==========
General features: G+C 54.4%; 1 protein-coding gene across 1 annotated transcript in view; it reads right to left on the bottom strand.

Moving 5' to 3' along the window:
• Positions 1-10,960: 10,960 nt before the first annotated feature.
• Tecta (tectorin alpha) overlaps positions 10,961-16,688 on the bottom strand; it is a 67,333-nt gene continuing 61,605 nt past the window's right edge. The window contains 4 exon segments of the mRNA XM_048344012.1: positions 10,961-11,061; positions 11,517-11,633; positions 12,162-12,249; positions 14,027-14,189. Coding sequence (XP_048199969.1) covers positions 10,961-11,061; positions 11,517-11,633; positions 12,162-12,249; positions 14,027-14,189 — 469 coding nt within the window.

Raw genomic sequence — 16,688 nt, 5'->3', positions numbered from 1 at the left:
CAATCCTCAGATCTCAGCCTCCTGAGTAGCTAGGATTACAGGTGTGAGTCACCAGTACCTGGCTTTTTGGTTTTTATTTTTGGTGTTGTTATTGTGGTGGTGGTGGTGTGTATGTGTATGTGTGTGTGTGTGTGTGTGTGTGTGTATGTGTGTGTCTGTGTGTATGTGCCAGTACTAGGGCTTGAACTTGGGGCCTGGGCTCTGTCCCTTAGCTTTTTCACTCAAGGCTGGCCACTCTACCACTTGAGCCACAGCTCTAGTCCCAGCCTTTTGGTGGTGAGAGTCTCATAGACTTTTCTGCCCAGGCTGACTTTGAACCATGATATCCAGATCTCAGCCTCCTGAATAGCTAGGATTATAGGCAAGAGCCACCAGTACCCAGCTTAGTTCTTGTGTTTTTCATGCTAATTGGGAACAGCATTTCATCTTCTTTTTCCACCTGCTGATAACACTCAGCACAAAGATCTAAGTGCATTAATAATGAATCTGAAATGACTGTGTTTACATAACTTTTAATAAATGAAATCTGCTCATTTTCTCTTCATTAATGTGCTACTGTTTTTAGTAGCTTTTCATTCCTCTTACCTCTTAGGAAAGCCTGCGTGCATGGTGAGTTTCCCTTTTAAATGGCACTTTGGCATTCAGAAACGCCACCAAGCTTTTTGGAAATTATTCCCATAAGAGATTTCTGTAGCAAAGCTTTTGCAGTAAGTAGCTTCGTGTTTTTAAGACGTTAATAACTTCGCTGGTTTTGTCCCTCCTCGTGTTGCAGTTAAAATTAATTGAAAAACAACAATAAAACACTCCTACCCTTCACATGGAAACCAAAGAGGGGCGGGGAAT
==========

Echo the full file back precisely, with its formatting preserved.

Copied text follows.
General features: G+C 54.4%; 1 protein-coding gene across 1 annotated transcript in view; it reads right to left on the bottom strand.

Moving 5' to 3' along the window:
• Positions 1-10,960: 10,960 nt before the first annotated feature.
• Tecta (tectorin alpha) overlaps positions 10,961-16,688 on the bottom strand; it is a 67,333-nt gene continuing 61,605 nt past the window's right edge. The window contains 4 exon segments of the mRNA XM_048344012.1: positions 10,961-11,061; positions 11,517-11,633; positions 12,162-12,249; positions 14,027-14,189. Coding sequence (XP_048199969.1) covers positions 10,961-11,061; positions 11,517-11,633; positions 12,162-12,249; positions 14,027-14,189 — 469 coding nt within the window.

Raw genomic sequence — 16,688 nt, 5'->3', positions numbered from 1 at the left:
CAATCCTCAGATCTCAGCCTCCTGAGTAGCTAGGATTACAGGTGTGAGTCACCAGTACCTGGCTTTTTGGTTTTTATTTTTGGTGTTGTTATTGTGGTGGTGGTGGTGTGTATGTGTATGTGTGTGTGTGTGTGTGTGTGTGTGTATGTGTGTGTCTGTGTGTATGTGCCAGTACTAGGGCTTGAACTTGGGGCCTGGGCTCTGTCCCTTAGCTTTTTCACTCAAGGCTGGCCACTCTACCACTTGAGCCACAGCTCTAGTCCCAGCCTTTTGGTGGTGAGAGTCTCATAGACTTTTCTGCCCAGGCTGACTTTGAACCATGATATCCAGATCTCAGCCTCCTGAATAGCTAGGATTATAGGCAAGAGCCACCAGTACCCAGCTTAGTTCTTGTGTTTTTCATGCTAATTGGGAACAGCATTTCATCTTCTTTTTCCACCTGCTGATAACACTCAGCACAAAGATCTAAGTGCATTAATAATGAATCTGAAATGACTGTGTTTACATAACTTTTAATAAATGAAATCTGCTCATTTTCTCTTCATTAATGTGCTACTGTTTTTAGTAGCTTTTCATTCCTCTTACCTCTTAGGAAAGCCTGCGTGCATGGTGAGTTTCCCTTTTAAATGGCACTTTGGCATTCAGAAACGCCACCAAGCTTTTTGGAAATTATTCCCATAAGAGATTTCTGTAGCAAAGCTTTTGCAGTAAGTAGCTTCGTGTTTTTAAGACGTTAATAACTTCGCTGGTTTTGTCCCTCCTCGTGTTGCAGTTAAAATTAATTGAAAAACAACAATAAAACACTCCTACCCTTCACATGGAAACCAAAGAGGGGCGGGGAAT